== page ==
Video from the Vancouver Sun
A “defuser” may sound like an electronic device but in the context of Coast Mountain Bus Company, it means something much more personal and important.
A CMBC defuser provides what they like to call “emotional first aid” to employees out on the road; they help operators better cope with serious incidents. .
When the volunteers of this program are called, it’s because a driver is in need of help due to a major accident, a passenger assault or even a death.
The internationally accredited program began in 1992 and is very similar to the same resources extended to police and fire service employees after a traumatic event.
Statistics show that people who get “defusing” shortly after an incident have a much better recovery rate.
Dave McKay has been in this vital support position for 15 years and now acts as the program’s coordinator. He says they try and get a defuser out to an operator in need within hours of an incident.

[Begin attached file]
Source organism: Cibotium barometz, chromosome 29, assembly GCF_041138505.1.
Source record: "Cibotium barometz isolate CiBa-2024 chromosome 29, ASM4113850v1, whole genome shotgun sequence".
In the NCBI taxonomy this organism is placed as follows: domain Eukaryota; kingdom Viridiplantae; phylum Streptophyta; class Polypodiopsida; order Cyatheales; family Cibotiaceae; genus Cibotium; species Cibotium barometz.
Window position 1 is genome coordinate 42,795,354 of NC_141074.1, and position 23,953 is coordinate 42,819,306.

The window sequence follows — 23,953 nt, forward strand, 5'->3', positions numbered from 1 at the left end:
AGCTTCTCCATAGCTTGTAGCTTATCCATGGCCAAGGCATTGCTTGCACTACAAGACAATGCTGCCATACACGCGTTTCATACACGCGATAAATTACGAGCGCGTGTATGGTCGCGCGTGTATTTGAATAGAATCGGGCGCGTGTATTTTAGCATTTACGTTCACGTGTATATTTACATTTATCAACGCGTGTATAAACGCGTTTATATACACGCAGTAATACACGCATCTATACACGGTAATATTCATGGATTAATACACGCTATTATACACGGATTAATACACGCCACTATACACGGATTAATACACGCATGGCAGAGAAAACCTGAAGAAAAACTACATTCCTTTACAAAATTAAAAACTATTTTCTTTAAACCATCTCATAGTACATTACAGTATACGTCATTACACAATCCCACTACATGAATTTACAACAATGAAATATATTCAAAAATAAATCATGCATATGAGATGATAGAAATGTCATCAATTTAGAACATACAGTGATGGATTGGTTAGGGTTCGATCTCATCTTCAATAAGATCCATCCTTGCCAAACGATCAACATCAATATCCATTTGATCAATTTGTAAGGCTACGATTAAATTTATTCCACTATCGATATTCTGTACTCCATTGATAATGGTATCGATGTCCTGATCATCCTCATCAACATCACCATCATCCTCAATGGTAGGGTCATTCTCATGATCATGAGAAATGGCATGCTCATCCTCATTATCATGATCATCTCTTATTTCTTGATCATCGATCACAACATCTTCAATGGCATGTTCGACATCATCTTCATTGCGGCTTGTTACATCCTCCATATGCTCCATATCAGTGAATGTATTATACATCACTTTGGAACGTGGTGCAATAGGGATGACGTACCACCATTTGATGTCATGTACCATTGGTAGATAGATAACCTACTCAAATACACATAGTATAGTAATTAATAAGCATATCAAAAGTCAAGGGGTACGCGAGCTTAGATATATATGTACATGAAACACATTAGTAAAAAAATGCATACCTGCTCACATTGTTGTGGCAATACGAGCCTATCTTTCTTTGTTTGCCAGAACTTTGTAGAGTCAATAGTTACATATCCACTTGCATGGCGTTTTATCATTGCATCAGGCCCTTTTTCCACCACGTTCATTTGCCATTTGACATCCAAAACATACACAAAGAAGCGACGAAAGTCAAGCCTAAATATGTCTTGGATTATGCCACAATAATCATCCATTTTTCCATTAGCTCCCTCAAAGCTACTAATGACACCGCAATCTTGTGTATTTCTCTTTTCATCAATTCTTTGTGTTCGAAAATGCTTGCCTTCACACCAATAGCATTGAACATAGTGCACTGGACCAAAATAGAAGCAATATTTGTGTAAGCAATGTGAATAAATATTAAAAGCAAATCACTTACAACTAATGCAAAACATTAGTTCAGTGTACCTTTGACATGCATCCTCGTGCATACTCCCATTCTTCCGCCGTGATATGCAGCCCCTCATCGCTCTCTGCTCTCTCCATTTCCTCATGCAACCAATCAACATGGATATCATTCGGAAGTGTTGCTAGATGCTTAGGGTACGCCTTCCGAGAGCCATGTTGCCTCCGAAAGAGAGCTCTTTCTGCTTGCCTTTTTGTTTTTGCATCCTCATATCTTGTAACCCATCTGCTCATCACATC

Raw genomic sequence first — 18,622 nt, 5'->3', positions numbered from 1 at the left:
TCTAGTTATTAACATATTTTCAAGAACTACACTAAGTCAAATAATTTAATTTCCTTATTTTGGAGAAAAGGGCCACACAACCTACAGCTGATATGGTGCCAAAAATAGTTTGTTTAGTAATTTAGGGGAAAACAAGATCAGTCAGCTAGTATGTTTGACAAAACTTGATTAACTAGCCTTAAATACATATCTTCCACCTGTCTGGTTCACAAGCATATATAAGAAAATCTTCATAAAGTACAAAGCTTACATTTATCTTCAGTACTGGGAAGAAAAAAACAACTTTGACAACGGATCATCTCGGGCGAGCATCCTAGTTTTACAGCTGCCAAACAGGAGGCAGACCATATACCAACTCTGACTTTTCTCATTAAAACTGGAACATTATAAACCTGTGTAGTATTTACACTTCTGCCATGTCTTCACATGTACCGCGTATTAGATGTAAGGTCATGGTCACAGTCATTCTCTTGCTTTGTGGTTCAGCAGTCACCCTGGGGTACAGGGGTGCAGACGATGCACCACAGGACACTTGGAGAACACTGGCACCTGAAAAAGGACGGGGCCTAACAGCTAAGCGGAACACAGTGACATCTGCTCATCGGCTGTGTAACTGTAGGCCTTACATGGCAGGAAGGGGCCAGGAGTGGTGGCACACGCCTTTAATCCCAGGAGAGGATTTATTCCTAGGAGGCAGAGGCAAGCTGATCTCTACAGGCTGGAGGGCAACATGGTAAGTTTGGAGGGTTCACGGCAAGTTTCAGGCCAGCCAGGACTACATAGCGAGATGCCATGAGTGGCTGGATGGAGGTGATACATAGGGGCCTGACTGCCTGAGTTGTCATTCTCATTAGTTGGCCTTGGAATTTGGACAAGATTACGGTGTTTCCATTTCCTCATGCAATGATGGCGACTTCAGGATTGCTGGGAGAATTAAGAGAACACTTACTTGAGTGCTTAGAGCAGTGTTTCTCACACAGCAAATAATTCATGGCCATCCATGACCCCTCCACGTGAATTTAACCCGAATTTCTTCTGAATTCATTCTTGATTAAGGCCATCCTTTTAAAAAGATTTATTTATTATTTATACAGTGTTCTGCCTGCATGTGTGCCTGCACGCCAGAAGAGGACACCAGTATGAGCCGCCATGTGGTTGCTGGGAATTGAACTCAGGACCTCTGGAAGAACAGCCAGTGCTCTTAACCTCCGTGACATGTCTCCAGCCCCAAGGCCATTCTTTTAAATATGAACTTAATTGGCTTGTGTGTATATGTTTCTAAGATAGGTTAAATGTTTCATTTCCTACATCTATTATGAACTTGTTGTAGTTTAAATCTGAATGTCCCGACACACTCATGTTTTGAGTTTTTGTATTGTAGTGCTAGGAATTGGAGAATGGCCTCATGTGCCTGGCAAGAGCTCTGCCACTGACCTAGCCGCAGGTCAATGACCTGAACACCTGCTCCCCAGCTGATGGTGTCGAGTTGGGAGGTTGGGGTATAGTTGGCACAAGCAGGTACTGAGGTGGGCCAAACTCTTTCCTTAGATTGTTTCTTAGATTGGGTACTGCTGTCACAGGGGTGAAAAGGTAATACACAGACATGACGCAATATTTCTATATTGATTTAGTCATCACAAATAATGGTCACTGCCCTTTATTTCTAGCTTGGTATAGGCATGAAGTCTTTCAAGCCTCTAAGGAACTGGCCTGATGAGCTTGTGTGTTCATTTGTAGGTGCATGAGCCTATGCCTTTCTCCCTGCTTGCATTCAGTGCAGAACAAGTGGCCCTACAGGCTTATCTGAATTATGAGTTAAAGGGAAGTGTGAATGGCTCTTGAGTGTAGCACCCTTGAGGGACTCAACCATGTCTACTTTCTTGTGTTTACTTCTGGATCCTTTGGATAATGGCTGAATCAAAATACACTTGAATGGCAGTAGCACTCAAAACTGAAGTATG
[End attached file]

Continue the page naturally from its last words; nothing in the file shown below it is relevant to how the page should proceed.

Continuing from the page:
“Right now we have 23 defusers. We like to have anywhere between 25 and 30. We have eight more on the way!”
All defusers are volunteers and initially were only operators but now the positions are open transit employees, including some former mental health workers.
McKay says a defuser needs empathy, listening and people skills and be able to do well in a crisis. The incidents can be very traumatic for operators and defusers are on call during all service hours.
“In these stressful situations we make sure they don’t drive, bring them to a quiet place then we take them through a defusing process which includes international critical stress management.”
And it’s not only the operators that need some support. Due to its stressful nature, all defusers have sessions themselves after responding to 10 incidents.
A defuser may not be a well-known position outside of CMBC but it is a job that makes such a difference in the lives of operators and employees and helps us keep you moving across the transit network.
Author: Adrienne Coling